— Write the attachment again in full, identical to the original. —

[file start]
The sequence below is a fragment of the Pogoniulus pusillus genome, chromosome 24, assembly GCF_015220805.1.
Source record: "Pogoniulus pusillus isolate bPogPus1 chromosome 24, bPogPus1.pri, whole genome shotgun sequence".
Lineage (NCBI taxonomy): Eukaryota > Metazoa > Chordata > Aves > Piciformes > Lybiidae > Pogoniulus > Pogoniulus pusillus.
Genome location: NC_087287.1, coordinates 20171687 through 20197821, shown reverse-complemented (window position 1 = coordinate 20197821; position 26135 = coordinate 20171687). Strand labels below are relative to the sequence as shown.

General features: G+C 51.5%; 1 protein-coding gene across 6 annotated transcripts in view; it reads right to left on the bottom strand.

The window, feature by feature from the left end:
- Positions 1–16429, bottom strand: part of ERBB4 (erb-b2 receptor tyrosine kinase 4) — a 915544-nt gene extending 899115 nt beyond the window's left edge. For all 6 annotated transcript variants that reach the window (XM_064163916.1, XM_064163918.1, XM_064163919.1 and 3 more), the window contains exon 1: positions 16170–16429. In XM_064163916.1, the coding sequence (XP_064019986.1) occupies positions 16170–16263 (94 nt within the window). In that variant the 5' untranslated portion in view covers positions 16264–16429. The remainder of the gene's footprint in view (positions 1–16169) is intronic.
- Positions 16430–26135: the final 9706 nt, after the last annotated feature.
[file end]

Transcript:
The sequence below is a fragment of the Pogoniulus pusillus genome, chromosome 24, assembly GCF_015220805.1.
Source record: "Pogoniulus pusillus isolate bPogPus1 chromosome 24, bPogPus1.pri, whole genome shotgun sequence".
Lineage (NCBI taxonomy): Eukaryota > Metazoa > Chordata > Aves > Piciformes > Lybiidae > Pogoniulus > Pogoniulus pusillus.
Genome location: NC_087287.1, coordinates 20171687 through 20197821, shown reverse-complemented (window position 1 = coordinate 20197821; position 26135 = coordinate 20171687). Strand labels below are relative to the sequence as shown.

General features: G+C 51.5%; 1 protein-coding gene across 6 annotated transcripts in view; it reads right to left on the bottom strand.

The window, feature by feature from the left end:
- Positions 1–16429, bottom strand: part of ERBB4 (erb-b2 receptor tyrosine kinase 4) — a 915544-nt gene extending 899115 nt beyond the window's left edge. For all 6 annotated transcript variants that reach the window (XM_064163916.1, XM_064163918.1, XM_064163919.1 and 3 more), the window contains exon 1: positions 16170–16429. In XM_064163916.1, the coding sequence (XP_064019986.1) occupies positions 16170–16263 (94 nt within the window). In that variant the 5' untranslated portion in view covers positions 16264–16429. The remainder of the gene's footprint in view (positions 1–16169) is intronic.
- Positions 16430–26135: the final 9706 nt, after the last annotated feature.